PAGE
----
Tuition fees in Finland: My personal story

Author: Kamil Marwat, Master student at Aalto University

I finished my bachelor studies in 2016 and thus my hunt for master’s degree begun. After going through several programs and universities, the master’s program at Aalto University had caught my attention the most. Finland’s excellent education reputation, her much celebrated boom in IT field and the job opportunities, Aalto University ranking — it’s one way to know, when you know nothing about a university, were all the right indicators to persuade me to choose Finland as my destination for not only next two years, but a place I would be able to call home.

I did not allow the cold, the dark and the loneliness that Finland is otherwise known for come in my way. It was an exciting idea to go to a completely new place which offers one such complete new experience.

It was year 2017 —  the unlucky year when Finland had just introduced the fee for the first time for all non-EU international students, when I began my master’s studies. The concept of paying tuition fee was not new to me, even though it was a huge responsibility and a risk to be taken in the hope of better future and thus I assumed it to be a step in the right direction of my professional career development.

It is important to note that the developing countries have purchasing power of almost 3 ratio 1, meaning one can buy as a much as 3 times in my home country with the same currency in that of Finland. So despite all the enthusiasm, it was a huge amount of money that I needed to arrange. I did not only have to arrange the tuition fee, but the amount needed for my student visa approval for one year.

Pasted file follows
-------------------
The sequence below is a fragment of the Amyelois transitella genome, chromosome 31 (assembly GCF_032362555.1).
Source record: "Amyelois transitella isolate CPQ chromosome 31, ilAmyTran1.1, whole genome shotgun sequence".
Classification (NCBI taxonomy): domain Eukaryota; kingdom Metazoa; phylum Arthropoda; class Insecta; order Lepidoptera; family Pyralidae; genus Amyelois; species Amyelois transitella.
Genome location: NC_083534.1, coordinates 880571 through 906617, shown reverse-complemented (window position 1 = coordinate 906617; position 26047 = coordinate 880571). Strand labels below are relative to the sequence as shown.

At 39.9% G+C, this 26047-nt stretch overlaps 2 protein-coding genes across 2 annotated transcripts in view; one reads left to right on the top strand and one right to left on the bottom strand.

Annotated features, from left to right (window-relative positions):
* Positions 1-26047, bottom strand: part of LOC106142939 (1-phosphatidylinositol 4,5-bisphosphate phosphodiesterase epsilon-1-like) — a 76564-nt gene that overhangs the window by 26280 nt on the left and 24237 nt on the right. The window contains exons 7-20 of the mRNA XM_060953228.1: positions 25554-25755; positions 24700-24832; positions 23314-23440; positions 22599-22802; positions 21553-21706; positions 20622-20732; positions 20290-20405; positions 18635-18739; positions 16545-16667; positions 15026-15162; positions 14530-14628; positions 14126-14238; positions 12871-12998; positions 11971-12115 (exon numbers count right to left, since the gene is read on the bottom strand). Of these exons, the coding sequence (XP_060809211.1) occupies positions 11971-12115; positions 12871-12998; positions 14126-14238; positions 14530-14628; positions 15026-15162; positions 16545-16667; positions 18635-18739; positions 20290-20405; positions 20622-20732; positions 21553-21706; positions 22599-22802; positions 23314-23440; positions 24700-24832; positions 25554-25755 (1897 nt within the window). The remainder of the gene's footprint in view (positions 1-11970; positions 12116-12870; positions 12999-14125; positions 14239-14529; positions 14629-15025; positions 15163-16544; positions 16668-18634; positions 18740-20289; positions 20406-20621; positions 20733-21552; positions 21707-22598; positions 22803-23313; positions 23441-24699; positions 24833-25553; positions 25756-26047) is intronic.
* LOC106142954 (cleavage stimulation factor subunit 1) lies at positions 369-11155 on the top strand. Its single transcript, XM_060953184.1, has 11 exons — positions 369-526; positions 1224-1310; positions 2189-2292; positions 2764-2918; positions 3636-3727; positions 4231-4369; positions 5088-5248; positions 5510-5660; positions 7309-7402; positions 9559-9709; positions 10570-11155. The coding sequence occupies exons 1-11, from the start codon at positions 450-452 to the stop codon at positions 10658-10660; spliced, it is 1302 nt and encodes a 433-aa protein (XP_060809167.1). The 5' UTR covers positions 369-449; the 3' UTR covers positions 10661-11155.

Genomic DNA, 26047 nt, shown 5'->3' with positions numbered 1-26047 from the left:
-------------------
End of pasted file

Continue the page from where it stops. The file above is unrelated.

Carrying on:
As I was a recipient of 50% fee waiver scholarship — scholarship? I often wonder! No fees are now called scholarships to make us feel better, but truth be told, it does not. It does not help when you know no one pays tuition fee other than you, even those who came to Finland for master studies just a year ago from the very same country. I feel like it’s just a tool to force me into completing master’s degree in 2 years and still be thankful. I had to arrange 14 220 euros for just one year, excluding the amount it takes to pay the embassy for visa processing, buying private health insurance and other costs incurred during this process.